Personal Tutoring

Personal Tutoring replaces the previous Academic Advising process.

All students are assigned a Personal Tutor at the start of their course. All Undergraduate and Taught Postgraduate students will have a named Personal Tutor who is a member of academic staff from their department, and who has knowledge of their programme. For postgraduate research students the role is undertaken by their research supervisor, coordinated by the Graduate School and a network of departmental postgraduate research tutors.

Personal Tutoring is not just about giving students the opportunity to talk if they have a problem; it is intended to help students reflect on their progress and develop personal, academic and professional skills. Students should meet with their Personal Tutor two to three times a year to discuss their academic studies, co-curricular activities that enhance their profile, and to reflect on any issues that may impact on their overall performance at university. Personal Tutoring meetings will help students to develop skills that can improve their academic performance and help them identify areas for professional and personal growth and development. Personal Tutors can help students navigate through assessment feedback and can work with them to produce academic development plans which can help improve their record of academic attainment. In addition, these meetings can provide an opportunity to discuss career planning and employability.

Personal Tutoring meetings may take different formats (face to face, telephone, skype) and may sometimes be organised as group sessions (for example during induction week and at the beginning of subsequent years).

Role of the Personal Tutor

Personal Tutors have primary responsibility for developing and maintaining regular contact with all their allocated Tutees to provide support and guidance on academic and non-academic matters, as well as the student’s personal development.

The role of the Personal Tutor includes:

  1. Becoming familiar with all Tutees assigned to them.
  2. Identifying and communicating regular weekly office hours/when available for Personal Tutoring.
  3. Supporting Tutees in becoming independent learners by encouraging student reflection on their academic progress; skills development and career aspirations.
  4. Discussing assessment feedback and providing guidance on how to improve assessment performance and where to get further support (such as the Learning Development Centre; Library Services and any individualised support schemes running in Departments/Schools).
  5. Referring students experiencing difficulty with the subject-specific content of a particular module to the appropriate module leader for academic guidance.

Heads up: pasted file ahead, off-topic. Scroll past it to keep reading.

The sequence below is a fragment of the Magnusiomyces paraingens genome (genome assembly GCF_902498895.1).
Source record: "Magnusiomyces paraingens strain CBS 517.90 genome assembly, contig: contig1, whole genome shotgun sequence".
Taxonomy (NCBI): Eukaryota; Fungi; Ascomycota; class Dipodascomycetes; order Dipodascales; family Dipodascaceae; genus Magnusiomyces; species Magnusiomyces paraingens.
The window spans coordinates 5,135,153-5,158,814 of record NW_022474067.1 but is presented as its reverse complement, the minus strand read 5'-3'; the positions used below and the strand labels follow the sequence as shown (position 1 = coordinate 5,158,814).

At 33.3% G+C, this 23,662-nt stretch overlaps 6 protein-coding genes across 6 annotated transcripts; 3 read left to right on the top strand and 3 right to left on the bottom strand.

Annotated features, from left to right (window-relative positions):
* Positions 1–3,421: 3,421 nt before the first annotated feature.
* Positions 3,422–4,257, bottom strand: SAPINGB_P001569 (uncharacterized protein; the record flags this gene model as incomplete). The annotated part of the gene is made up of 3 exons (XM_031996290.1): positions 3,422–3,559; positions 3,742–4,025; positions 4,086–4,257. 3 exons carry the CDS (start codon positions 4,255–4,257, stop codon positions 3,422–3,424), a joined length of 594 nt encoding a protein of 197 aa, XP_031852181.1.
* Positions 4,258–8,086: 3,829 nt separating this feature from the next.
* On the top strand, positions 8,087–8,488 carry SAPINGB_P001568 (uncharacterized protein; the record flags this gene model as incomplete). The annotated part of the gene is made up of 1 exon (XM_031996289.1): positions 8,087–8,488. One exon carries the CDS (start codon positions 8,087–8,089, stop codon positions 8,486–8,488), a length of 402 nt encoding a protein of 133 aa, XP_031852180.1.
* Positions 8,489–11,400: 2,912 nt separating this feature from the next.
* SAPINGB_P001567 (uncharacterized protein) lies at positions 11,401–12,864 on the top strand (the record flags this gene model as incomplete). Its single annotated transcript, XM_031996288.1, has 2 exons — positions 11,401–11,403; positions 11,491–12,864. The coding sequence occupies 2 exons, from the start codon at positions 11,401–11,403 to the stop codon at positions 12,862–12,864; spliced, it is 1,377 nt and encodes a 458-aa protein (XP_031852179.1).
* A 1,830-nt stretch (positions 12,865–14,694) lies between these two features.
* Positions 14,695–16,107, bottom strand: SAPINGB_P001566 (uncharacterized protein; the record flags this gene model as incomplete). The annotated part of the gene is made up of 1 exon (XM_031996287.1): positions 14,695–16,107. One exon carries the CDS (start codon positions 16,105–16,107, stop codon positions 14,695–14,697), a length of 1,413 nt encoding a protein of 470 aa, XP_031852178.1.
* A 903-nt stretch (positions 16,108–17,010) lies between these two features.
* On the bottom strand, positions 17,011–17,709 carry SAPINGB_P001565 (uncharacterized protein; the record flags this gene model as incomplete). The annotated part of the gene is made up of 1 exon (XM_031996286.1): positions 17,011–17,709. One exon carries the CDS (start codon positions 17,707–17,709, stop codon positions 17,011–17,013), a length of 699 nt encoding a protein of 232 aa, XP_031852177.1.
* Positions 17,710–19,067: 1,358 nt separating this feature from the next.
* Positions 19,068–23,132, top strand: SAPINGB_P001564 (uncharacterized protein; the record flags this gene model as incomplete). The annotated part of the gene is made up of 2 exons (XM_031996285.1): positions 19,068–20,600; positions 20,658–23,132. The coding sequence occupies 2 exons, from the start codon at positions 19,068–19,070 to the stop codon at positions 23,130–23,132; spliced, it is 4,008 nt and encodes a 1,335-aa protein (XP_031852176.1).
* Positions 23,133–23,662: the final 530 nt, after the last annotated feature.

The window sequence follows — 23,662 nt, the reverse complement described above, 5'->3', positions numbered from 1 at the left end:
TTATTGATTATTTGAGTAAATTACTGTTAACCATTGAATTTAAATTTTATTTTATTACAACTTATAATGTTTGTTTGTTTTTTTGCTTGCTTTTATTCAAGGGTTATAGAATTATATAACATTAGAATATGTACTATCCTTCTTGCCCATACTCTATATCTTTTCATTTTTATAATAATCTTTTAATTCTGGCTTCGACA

6. Offering advice and guidance on the expectations of the University and Programme and demystifying University processes.
  7. Offering advice on and signposting to sources of academic support such as the Learning Development Centre; Library Services; and on-line learning resources.
  8. Raising student awareness of development opportunities available to them such as those in the Students Association; Work Experience Hub; Mentorship Programme; Student Ambassadors; Sports Clubs; Volunteering; Placements; and Student Leaders Programme.
  9. Referring Tutees experiencing welfare/personal difficulties to the Student Wellbeing Team; Students Association or Campus Life, as appropriate.
  10. Seeking advice from the Programme Leader when dealing with complex issues or in clarifying process.
  11. Engaging with the Mitigating Circumstances processes, if necessary, to provide advice and guidance on these processes to Tutees.
  12. Encouraging Tutees to make use of Personal Development Plans (PDP).
  13. Supporting Tutees with career development and encouraging their regular engagement with the Careers Service.
  14. Keeping meeting records using the Personal Tutoring Meeting Record template or spreadsheet (see below).
  15. Writing references for Tutees if appropriate.
Programme Leaders and Other Staff

Overall Personal Tutoring arrangements for individual programmes remain the responsibility of the Head of Department in liaison with the Programme Leader; ensuring that all students are assigned a Personal Tutor and that all Personal Tutors on a programme receive appropriate and consistent guidance; are kept informed of changes to University Policies; and have the opportunity to further develop their Tutoring skills through CPD. In addition, Heads of Department and Programme Leaders should provide support and advice to Personal Tutors for situations that are unfamiliar or less straightforward.

Heads of Department should monitor the operational effectiveness of Personal Tutoring in their Programme, e.g. to ensure that Personal Tutors are meeting regularly with their Tutees. The overall effectiveness of Personal Tutoring should be reported at the Programme Board and through Annual Programme Analysis. Programme co-ordinators should maintain a list of tutors and their tutees for reference.

The Personal Tutoring Meeting Record

A record of all Personal Tutoring Meetings should be kept. For some meetings, a simple contact record in a ‌Personal Tutoring Spreadsheet kept for all your tutees will be sufficient. For more formal meetings, you may wish to complete (with your Personal Tutee), a Personal Tutoring Meeting Record . The form provides a record of the meeting, highlighting any actions that emerge from it